Knight A, Bryan J, Wilson C, et al. A randomised controlled intervention trial evaluating the efficacy of a Mediterranean dietary pattern on cognitive function and psychological wellbeing in healthy older adults: the MedLey study. BMC Geriatr. 2015;15:55.
Knight, A., Bryan, J., Wilson, C., Hodgson, J., & Murphy, K. (2015). A randomised controlled intervention trial evaluating the efficacy of a Mediterranean dietary pattern on cognitive function and psychological wellbeing in healthy older adults: the MedLey study. BMC Geriatrics, 15, 55. https://doi.org/10.1186/s12877-015-0054-8
Knight A, et al. A Randomised Controlled Intervention Trial Evaluating the Efficacy of a Mediterranean Dietary Pattern On Cognitive Function and Psychological Wellbeing in Healthy Older Adults: the MedLey Study. BMC Geriatr. 2015 Apr 28;15:55. PubMed PMID: 25928696.
* Article titles in AMA citation format should be in sentence-case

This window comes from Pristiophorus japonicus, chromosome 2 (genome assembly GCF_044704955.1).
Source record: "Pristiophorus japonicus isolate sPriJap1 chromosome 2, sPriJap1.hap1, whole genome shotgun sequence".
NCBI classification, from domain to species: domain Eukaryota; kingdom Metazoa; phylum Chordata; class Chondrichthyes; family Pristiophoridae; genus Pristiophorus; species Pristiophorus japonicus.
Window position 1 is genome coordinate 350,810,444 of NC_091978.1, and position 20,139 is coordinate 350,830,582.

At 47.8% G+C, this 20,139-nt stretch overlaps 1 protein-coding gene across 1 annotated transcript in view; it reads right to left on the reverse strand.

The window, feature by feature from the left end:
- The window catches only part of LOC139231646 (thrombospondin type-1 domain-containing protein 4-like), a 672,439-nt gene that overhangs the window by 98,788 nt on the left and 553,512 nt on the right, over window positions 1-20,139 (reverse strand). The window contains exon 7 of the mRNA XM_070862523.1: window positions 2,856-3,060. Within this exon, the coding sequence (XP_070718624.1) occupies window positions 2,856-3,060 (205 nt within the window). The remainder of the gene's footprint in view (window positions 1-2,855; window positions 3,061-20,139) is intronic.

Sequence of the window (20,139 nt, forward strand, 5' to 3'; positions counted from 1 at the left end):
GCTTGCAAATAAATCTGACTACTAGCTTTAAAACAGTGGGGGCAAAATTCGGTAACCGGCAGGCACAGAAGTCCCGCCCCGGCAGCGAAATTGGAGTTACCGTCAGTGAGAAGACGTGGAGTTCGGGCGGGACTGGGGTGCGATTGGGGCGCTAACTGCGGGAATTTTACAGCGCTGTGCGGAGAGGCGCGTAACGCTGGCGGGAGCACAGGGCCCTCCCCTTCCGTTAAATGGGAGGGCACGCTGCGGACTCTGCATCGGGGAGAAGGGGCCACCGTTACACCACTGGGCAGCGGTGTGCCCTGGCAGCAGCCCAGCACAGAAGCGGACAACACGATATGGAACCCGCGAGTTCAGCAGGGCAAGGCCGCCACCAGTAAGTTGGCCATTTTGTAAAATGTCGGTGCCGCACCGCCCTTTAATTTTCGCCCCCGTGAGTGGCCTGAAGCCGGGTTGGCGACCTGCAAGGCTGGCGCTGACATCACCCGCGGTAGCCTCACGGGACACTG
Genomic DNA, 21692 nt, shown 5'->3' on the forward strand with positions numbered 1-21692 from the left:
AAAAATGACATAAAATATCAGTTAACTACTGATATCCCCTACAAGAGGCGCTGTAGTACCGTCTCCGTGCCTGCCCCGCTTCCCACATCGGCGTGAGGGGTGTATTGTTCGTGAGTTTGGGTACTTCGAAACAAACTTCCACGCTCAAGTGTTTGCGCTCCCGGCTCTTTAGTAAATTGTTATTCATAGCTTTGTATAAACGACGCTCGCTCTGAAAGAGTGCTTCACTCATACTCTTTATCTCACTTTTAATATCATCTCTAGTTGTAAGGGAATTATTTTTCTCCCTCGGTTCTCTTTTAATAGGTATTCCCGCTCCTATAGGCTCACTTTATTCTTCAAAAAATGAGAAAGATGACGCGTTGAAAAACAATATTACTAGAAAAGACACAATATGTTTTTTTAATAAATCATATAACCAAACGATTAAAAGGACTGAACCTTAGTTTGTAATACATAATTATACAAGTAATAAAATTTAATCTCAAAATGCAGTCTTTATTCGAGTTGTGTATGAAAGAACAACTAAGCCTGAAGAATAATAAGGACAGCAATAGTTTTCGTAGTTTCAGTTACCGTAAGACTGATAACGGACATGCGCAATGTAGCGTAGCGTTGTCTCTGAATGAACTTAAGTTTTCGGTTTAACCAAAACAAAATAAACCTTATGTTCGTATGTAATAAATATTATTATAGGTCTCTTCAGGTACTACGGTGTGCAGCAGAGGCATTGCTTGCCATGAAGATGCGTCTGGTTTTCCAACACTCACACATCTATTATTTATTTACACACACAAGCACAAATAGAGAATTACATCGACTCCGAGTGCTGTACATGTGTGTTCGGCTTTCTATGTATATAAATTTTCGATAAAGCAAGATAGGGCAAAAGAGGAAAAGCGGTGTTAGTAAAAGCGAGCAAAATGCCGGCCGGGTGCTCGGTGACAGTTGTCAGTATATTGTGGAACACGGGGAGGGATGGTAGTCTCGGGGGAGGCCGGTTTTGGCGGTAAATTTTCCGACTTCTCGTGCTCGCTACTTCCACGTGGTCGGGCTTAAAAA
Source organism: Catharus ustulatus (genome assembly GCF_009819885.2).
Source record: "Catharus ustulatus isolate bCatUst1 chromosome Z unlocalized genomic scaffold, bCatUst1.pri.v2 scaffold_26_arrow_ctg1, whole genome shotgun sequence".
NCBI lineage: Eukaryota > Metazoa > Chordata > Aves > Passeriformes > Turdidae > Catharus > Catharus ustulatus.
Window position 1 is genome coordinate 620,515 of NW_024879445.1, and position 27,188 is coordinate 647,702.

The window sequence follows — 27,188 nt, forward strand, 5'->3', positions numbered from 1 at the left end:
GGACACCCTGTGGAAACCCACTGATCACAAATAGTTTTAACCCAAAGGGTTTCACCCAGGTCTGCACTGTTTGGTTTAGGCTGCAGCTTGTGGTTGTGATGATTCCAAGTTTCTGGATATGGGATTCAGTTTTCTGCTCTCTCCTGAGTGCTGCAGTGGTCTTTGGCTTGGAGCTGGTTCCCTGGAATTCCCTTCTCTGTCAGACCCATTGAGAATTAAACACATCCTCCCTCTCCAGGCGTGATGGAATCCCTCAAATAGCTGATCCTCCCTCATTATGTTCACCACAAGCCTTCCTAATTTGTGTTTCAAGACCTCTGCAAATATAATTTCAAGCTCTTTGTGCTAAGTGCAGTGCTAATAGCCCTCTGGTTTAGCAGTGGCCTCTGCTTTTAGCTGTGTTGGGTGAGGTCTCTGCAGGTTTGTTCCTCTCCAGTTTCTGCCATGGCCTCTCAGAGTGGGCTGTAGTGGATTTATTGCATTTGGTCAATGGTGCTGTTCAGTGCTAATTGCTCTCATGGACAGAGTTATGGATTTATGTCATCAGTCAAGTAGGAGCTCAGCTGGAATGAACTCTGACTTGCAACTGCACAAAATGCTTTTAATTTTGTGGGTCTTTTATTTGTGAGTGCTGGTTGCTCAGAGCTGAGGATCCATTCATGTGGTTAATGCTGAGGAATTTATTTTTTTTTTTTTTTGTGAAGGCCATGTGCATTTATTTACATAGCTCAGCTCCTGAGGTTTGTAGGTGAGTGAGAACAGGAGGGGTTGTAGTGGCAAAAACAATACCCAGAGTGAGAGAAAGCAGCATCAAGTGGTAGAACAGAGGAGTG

TY - JOUR T1 - A randomised controlled intervention trial evaluating the efficacy of a Mediterranean dietary pattern on cognitive function and psychological wellbeing in healthy older adults: the MedLey study. AU - Knight,Alissa, AU - Bryan,Janet, AU - Wilson,Carlene, AU - Hodgson,Jonathan, AU - Murphy,Karen, Y1 - 2015/04/28/ PY - 2015/02/05/received PY - 2015/04/21/accepted PY - 2015/5/1/entrez PY - 2015/5/1/pubmed PY - 2016/1/26/medline SP - 55 EP - 55 JF - BMC geriatrics JO - BMC Geriatr VL - 15 N2 - BACKGROUND: The incidence of age-related cognitive decline is rising considerably around the world. There is evidence from a number of recent cross-sectional and prospective studies indicating positive associations between the Mediterranean dietary pattern (MedDiet) and improved cognitive outcomes among the elderly including, reduced age-related cognitive decline and enhanced age-related cognitive performance. However, to date no study has validated these associations in healthy older adult populations (≥65 years and above) with randomised evidence. The main aim of the present study is to provide justified evidence regarding the efficacy of a MedDiet approach to safely reduce the onset of cognitive decline, and promote optimal cognitive performance among healthy older adults using rigorous, randomised intervention methodology. METHODS/DESIGN: MedLey is a 6-month, randomised controlled 2-cohort parallel group intervention trial, with initial assessment at baseline and repeated every three months. A sample of 166 healthy Australian men and women aged 65 years and above, with normal cognitive function and proficient in English language were recruited from metropolitan Adelaide, South Australia for the study. Participants randomly allocated to the experimental group are required to maintain an intervention dietary pattern based from the traditional Cretan MedDiet (i.e. vegetables, fruits, olive oil, legumes, fish, whole grain cereals, nuts and seeds and low consumption of processed foods, dairy products, red meat and vegetable oils) for six months, while those participants allocated to the control group are asked to maintain their customary lifestyle and diet. The primary outcome of interest is the quantitative difference in age-related cognitive performance, as measured by latent variables (cognitive constructs) sensitive to normal ageing and diet (i.e. speed of processing, memory, attention, executive functions, visual spatial and visuomotor ability). Secondary outcomes include change in biomarkers of inflammation, oxidative stress, lipid metabolism, glucose, insulin, blood flow velocity, and psychological well-being factors (i.e. stress, sleep, anxiety, depression). DISCUSSION: To our knowledge this will be one of the first randomised clinical trials worldwide to provide evidence for the cause-effect relationship between the MedDiet and age-related cognitive function in a healthy older adult population (≥65 years and over). TRIAL REGISTRATION: Australia and New Zealand Clinical Trials Register (ANZCTR): ACTRN12613000602729. SN - 1471-2318 UR - https://www.unboundmedicine.com/medline/citation/25928696/A_randomised_controlled_intervention_trial_evaluating_the_efficacy_of_a_Mediterranean_dietary_pattern_on_cognitive_function_and_psychological_wellbeing_in_healthy_older_adults:_the_MedLey_study_ L2 - https://bmcgeriatr.biomedcentral.com/articles/10.1186/s12877-015-0054-8 DB - PRIME DP - Unbound Medicine ER -